Part time options

This position is available for part-time employment with the Primary Reserve at certain locations across Canada. Reserve Force members usually serve part time at a Reserve Division in their community, and may serve while going to school or working at a civilian job. They are paid during their training. They are not posted or required to do a military move. However, they can volunteer to move to another base. They may also volunteer for deployment on a military mission within or outside Canada.

Naval Communicators serve with the Royal Canadian Navy both full and part time at sea in ships, ashore in Naval Reserve Divisions, at Fleet Schools and Training Establishments both as students and instructors. Spread among 24 Naval Reserve Divisions and the Atlantic and Pacific Fleets, Naval Communicators have a presence in every major city in Canada. On the job, they work in a dynamic and fast paced environment managing the communications that enter and leave the ship. Trusted with sensitive and classified information, Naval Communicators are experts in procedural security. They exercise their expertise with computers, part of local and wide area networks, radio-teletype and voice circuits. Naval Communicators are also the tactical signaling experts in the Royal Canadian Navy. Throughout their development, Naval Communicators are exposed to, interact with and advise Command on this expertise.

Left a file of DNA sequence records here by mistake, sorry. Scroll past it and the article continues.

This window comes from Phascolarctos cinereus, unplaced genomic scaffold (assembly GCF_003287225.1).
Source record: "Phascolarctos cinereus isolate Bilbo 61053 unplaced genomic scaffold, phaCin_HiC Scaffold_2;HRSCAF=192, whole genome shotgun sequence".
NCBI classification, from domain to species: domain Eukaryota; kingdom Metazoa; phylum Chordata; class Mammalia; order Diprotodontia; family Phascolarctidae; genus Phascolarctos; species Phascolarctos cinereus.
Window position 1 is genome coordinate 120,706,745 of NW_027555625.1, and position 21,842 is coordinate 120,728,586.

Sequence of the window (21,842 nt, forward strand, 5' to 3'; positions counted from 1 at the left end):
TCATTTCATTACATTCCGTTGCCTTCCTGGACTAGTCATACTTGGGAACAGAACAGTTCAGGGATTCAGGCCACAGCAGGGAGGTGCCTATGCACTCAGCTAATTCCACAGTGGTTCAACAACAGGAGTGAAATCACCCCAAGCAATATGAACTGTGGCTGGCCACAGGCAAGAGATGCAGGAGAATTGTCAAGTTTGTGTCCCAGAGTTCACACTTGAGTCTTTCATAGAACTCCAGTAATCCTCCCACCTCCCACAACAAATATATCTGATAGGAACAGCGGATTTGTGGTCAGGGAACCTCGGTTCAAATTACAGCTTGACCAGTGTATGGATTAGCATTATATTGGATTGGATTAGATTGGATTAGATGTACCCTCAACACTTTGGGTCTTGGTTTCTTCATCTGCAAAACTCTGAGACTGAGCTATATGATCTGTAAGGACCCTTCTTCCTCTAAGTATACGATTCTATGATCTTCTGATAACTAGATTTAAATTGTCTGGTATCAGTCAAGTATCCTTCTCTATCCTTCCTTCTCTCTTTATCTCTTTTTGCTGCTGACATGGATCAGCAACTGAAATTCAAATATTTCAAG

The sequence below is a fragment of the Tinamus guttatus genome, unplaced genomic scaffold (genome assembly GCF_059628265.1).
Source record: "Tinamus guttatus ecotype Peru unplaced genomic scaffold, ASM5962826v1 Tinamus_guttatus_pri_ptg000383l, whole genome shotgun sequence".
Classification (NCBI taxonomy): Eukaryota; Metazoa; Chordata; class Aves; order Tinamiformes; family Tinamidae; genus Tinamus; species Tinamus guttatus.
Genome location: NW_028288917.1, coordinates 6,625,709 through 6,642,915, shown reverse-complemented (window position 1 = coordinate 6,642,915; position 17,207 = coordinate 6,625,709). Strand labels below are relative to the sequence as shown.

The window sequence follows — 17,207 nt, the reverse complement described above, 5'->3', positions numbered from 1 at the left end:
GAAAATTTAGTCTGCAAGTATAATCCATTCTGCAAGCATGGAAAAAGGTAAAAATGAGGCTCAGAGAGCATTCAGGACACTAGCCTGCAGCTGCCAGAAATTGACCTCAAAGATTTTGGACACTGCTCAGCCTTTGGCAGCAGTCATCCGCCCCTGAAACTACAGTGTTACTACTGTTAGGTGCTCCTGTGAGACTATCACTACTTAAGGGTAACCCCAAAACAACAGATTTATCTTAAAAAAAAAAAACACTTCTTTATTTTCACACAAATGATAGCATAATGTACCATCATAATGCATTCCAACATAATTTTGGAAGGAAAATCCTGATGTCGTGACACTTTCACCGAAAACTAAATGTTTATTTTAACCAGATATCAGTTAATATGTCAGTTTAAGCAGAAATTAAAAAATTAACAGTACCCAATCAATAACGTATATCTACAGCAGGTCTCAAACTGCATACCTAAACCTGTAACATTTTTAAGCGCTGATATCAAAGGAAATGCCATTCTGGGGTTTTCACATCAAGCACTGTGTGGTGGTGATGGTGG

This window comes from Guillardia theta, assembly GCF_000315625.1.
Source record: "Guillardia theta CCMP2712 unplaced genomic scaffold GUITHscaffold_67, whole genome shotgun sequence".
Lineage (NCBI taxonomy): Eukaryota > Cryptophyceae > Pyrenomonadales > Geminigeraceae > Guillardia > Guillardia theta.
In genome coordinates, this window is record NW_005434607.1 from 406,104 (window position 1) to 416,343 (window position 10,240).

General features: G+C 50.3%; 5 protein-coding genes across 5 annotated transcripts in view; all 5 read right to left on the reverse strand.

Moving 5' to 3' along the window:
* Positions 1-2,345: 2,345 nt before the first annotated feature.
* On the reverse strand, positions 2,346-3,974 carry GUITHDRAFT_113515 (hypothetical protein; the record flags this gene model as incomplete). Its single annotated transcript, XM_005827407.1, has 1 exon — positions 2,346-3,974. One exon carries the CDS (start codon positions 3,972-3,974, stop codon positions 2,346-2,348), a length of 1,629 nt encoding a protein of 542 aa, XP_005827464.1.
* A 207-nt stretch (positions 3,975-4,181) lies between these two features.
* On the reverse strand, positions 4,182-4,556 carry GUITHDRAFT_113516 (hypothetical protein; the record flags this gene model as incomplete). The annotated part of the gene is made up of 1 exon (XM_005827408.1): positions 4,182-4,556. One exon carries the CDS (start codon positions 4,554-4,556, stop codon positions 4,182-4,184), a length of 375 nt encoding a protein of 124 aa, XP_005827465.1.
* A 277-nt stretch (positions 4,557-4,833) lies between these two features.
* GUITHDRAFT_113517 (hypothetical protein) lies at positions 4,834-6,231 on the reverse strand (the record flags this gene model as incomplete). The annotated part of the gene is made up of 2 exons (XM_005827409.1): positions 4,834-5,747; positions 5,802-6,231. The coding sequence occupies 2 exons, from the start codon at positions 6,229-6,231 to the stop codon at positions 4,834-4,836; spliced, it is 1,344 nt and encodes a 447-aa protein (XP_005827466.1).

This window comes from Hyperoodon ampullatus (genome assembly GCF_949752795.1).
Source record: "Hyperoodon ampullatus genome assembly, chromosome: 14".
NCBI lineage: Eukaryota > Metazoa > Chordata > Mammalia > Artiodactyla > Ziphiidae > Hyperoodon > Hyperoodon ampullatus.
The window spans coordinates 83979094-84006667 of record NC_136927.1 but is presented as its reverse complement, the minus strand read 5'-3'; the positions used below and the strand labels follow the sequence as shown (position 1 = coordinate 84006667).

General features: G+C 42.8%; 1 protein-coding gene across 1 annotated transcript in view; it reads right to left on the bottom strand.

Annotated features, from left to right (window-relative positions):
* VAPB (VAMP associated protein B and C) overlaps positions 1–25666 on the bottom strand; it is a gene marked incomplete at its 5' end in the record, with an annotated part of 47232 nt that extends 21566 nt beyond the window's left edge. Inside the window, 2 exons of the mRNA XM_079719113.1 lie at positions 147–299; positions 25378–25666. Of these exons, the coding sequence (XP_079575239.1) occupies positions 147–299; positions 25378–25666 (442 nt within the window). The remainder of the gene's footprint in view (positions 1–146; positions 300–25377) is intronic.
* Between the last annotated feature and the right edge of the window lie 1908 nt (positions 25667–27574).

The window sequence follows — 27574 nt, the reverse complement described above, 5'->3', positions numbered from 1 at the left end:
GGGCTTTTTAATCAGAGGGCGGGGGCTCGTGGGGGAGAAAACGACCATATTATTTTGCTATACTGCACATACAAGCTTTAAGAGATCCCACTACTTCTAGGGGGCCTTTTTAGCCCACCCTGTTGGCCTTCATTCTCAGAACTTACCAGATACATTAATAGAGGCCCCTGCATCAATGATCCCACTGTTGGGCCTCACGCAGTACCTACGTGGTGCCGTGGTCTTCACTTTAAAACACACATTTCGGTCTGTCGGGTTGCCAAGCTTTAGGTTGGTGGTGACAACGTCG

Find a Recruiting Centre